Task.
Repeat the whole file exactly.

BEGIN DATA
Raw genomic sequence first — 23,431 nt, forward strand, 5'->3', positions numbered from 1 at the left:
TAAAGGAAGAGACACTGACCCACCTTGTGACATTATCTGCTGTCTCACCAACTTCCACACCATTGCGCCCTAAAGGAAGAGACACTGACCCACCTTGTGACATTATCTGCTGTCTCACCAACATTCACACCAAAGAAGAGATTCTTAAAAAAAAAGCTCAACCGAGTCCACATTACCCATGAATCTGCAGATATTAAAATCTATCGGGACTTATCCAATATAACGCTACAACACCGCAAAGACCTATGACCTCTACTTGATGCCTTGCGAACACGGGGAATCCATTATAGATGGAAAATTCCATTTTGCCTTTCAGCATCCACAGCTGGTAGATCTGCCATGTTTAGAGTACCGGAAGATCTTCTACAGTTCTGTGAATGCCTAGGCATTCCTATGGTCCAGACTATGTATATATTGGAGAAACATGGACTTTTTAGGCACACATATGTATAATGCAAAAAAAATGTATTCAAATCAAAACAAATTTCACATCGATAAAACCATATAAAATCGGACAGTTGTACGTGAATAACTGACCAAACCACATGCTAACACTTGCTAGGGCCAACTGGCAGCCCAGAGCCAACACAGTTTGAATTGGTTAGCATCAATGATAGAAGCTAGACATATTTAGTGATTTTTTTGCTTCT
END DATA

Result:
Raw genomic sequence first — 23,431 nt, forward strand, 5'->3', positions numbered from 1 at the left:
TAAAGGAAGAGACACTGACCCACCTTGTGACATTATCTGCTGTCTCACCAACTTCCACACCATTGCGCCCTAAAGGAAGAGACACTGACCCACCTTGTGACATTATCTGCTGTCTCACCAACATTCACACCAAAGAAGAGATTCTTAAAAAAAAAGCTCAACCGAGTCCACATTACCCATGAATCTGCAGATATTAAAATCTATCGGGACTTATCCAATATAACGCTACAACACCGCAAAGACCTATGACCTCTACTTGATGCCTTGCGAACACGGGGAATCCATTATAGATGGAAAATTCCATTTTGCCTTTCAGCATCCACAGCTGGTAGATCTGCCATGTTTAGAGTACCGGAAGATCTTCTACAGTTCTGTGAATGCCTAGGCATTCCTATGGTCCAGACTATGTATATATTGGAGAAACATGGACTTTTTAGGCACACATATGTATAATGCAAAAAAAATGTATTCAAATCAAAACAAATTTCACATCGATAAAACCATATAAAATCGGACAGTTGTACGTGAATAACTGACCAAACCACATGCTAACACTTGCTAGGGCCAACTGGCAGCCCAGAGCCAACACAGTTTGAATTGGTTAGCATCAATGATAGAAGCTAGACATATTTAGTGATTTTTTTGCTTCT